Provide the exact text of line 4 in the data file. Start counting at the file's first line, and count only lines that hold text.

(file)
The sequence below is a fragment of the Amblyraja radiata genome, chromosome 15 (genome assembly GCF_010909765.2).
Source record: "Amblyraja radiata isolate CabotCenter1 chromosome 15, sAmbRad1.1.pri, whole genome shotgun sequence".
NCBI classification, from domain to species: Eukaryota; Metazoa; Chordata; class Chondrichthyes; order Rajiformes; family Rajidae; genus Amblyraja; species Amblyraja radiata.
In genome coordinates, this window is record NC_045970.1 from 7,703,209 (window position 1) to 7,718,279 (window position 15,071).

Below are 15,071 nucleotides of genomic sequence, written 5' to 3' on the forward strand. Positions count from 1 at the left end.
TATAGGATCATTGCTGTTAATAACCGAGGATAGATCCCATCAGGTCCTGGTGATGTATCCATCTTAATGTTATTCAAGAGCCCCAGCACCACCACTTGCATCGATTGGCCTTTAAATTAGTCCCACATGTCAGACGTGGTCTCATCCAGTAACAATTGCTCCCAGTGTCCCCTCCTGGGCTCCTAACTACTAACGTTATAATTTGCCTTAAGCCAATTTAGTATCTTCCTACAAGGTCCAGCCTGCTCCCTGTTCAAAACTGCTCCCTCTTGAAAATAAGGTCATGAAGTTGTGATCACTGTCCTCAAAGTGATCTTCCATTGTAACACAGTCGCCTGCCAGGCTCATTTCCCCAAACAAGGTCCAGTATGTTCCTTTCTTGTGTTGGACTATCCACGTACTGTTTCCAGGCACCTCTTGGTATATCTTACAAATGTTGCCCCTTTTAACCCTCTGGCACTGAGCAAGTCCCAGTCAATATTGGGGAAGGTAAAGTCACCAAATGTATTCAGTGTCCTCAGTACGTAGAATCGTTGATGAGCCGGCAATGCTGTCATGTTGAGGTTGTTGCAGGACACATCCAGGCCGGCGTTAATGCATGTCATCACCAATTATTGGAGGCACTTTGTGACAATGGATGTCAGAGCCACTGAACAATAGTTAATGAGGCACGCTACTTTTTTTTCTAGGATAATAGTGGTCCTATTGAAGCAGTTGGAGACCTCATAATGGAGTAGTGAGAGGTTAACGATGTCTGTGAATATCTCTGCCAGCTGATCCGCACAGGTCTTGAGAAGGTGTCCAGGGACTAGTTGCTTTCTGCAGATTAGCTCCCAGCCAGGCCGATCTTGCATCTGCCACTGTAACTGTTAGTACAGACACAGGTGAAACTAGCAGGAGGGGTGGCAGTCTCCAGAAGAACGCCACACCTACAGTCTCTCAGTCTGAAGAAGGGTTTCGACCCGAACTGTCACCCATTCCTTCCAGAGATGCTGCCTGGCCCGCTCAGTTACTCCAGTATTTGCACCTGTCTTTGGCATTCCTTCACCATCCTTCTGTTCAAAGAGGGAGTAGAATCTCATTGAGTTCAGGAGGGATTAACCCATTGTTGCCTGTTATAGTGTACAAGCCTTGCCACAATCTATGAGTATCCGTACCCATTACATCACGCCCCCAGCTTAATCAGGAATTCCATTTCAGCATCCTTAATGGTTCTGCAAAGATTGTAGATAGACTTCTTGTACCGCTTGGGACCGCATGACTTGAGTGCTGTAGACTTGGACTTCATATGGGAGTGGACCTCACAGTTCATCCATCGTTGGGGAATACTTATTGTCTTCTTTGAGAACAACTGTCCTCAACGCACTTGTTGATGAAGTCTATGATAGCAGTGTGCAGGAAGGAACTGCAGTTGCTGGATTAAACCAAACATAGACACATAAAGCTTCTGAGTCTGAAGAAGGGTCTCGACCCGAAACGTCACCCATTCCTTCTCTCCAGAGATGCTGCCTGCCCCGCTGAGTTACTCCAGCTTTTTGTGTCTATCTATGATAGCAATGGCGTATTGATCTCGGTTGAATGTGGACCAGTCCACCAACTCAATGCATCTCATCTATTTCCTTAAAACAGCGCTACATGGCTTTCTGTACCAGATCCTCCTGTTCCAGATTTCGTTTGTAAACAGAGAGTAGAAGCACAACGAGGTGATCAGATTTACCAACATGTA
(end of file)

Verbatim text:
In genome coordinates, this window is record NC_045970.1 from 7,703,209 (window position 1) to 7,718,279 (window position 15,071).